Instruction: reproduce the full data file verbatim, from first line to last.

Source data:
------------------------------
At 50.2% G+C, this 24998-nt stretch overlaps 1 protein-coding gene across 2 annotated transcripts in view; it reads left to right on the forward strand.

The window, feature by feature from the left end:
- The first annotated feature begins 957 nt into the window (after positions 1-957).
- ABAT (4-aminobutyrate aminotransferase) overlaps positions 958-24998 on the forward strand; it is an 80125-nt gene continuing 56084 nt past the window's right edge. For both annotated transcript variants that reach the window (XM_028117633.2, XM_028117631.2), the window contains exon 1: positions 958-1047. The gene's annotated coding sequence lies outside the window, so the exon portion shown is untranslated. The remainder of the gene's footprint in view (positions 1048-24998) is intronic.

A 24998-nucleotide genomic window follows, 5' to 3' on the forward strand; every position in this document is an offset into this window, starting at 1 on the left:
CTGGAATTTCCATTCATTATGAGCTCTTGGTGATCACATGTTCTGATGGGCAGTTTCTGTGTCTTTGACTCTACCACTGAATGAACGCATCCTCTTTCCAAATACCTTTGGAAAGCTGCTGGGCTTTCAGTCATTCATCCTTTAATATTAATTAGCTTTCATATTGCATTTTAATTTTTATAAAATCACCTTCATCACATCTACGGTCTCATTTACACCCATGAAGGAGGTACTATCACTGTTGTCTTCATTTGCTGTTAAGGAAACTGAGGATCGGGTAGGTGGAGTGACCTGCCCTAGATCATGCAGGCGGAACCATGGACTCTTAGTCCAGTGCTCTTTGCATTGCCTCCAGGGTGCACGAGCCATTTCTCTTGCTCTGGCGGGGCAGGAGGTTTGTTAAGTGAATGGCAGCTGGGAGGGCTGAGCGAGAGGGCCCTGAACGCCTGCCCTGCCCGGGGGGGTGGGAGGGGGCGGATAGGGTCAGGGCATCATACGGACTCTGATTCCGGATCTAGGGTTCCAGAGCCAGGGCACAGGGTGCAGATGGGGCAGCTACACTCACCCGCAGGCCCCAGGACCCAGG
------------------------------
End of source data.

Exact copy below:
At 50.2% G+C, this 24998-nt stretch overlaps 1 protein-coding gene across 2 annotated transcripts in view; it reads left to right on the forward strand.

The window, feature by feature from the left end:
- The first annotated feature begins 957 nt into the window (after positions 1-957).
- ABAT (4-aminobutyrate aminotransferase) overlaps positions 958-24998 on the forward strand; it is an 80125-nt gene continuing 56084 nt past the window's right edge. For both annotated transcript variants that reach the window (XM_028117633.2, XM_028117631.2), the window contains exon 1: positions 958-1047. The gene's annotated coding sequence lies outside the window, so the exon portion shown is untranslated. The remainder of the gene's footprint in view (positions 1048-24998) is intronic.

A 24998-nucleotide genomic window follows, 5' to 3' on the forward strand; every position in this document is an offset into this window, starting at 1 on the left:
CTGGAATTTCCATTCATTATGAGCTCTTGGTGATCACATGTTCTGATGGGCAGTTTCTGTGTCTTTGACTCTACCACTGAATGAACGCATCCTCTTTCCAAATACCTTTGGAAAGCTGCTGGGCTTTCAGTCATTCATCCTTTAATATTAATTAGCTTTCATATTGCATTTTAATTTTTATAAAATCACCTTCATCACATCTACGGTCTCATTTACACCCATGAAGGAGGTACTATCACTGTTGTCTTCATTTGCTGTTAAGGAAACTGAGGATCGGGTAGGTGGAGTGACCTGCCCTAGATCATGCAGGCGGAACCATGGACTCTTAGTCCAGTGCTCTTTGCATTGCCTCCAGGGTGCACGAGCCATTTCTCTTGCTCTGGCGGGGCAGGAGGTTTGTTAAGTGAATGGCAGCTGGGAGGGCTGAGCGAGAGGGCCCTGAACGCCTGCCCTGCCCGGGGGGGTGGGAGGGGGCGGATAGGGTCAGGGCATCATACGGACTCTGATTCCGGATCTAGGGTTCCAGAGCCAGGGCACAGGGTGCAGATGGGGCAGCTACACTCACCCGCAGGCCCCAGGACCCAGG